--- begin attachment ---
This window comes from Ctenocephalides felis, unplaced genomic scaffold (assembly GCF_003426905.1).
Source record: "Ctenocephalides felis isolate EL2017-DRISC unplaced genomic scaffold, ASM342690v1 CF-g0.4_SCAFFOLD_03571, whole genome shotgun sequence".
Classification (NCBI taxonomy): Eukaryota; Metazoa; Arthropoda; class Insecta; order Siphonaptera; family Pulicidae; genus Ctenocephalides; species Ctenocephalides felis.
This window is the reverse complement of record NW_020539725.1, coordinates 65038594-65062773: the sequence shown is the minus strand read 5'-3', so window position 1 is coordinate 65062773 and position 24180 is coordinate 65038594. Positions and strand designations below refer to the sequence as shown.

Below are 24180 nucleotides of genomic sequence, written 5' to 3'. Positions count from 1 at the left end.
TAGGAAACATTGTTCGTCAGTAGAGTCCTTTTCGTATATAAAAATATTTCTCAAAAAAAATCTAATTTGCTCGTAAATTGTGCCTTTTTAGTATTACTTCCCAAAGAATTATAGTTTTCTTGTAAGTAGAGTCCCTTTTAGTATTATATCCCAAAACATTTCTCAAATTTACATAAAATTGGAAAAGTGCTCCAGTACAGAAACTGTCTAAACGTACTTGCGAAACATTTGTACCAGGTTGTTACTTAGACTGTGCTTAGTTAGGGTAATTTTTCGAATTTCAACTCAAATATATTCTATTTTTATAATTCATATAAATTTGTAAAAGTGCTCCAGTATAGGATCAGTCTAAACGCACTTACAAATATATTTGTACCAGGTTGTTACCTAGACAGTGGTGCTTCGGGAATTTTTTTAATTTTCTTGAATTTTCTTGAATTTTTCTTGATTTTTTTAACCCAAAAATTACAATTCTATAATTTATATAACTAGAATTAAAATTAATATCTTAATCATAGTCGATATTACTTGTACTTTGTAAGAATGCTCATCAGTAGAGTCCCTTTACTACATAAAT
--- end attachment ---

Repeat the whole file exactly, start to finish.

This window comes from Ctenocephalides felis, unplaced genomic scaffold (assembly GCF_003426905.1).
Source record: "Ctenocephalides felis isolate EL2017-DRISC unplaced genomic scaffold, ASM342690v1 CF-g0.4_SCAFFOLD_03571, whole genome shotgun sequence".
Classification (NCBI taxonomy): Eukaryota; Metazoa; Arthropoda; class Insecta; order Siphonaptera; family Pulicidae; genus Ctenocephalides; species Ctenocephalides felis.
This window is the reverse complement of record NW_020539725.1, coordinates 65038594-65062773: the sequence shown is the minus strand read 5'-3', so window position 1 is coordinate 65062773 and position 24180 is coordinate 65038594. Positions and strand designations below refer to the sequence as shown.

Below are 24180 nucleotides of genomic sequence, written 5' to 3'. Positions count from 1 at the left end.
TAGGAAACATTGTTCGTCAGTAGAGTCCTTTTCGTATATAAAAATATTTCTCAAAAAAAATCTAATTTGCTCGTAAATTGTGCCTTTTTAGTATTACTTCCCAAAGAATTATAGTTTTCTTGTAAGTAGAGTCCCTTTTAGTATTATATCCCAAAACATTTCTCAAATTTACATAAAATTGGAAAAGTGCTCCAGTACAGAAACTGTCTAAACGTACTTGCGAAACATTTGTACCAGGTTGTTACTTAGACTGTGCTTAGTTAGGGTAATTTTTCGAATTTCAACTCAAATATATTCTATTTTTATAATTCATATAAATTTGTAAAAGTGCTCCAGTATAGGATCAGTCTAAACGCACTTACAAATATATTTGTACCAGGTTGTTACCTAGACAGTGGTGCTTCGGGAATTTTTTTAATTTTCTTGAATTTTCTTGAATTTTTCTTGATTTTTTTAACCCAAAAATTACAATTCTATAATTTATATAACTAGAATTAAAATTAATATCTTAATCATAGTCGATATTACTTGTACTTTGTAAGAATGCTCATCAGTAGAGTCCCTTTACTACATAAAT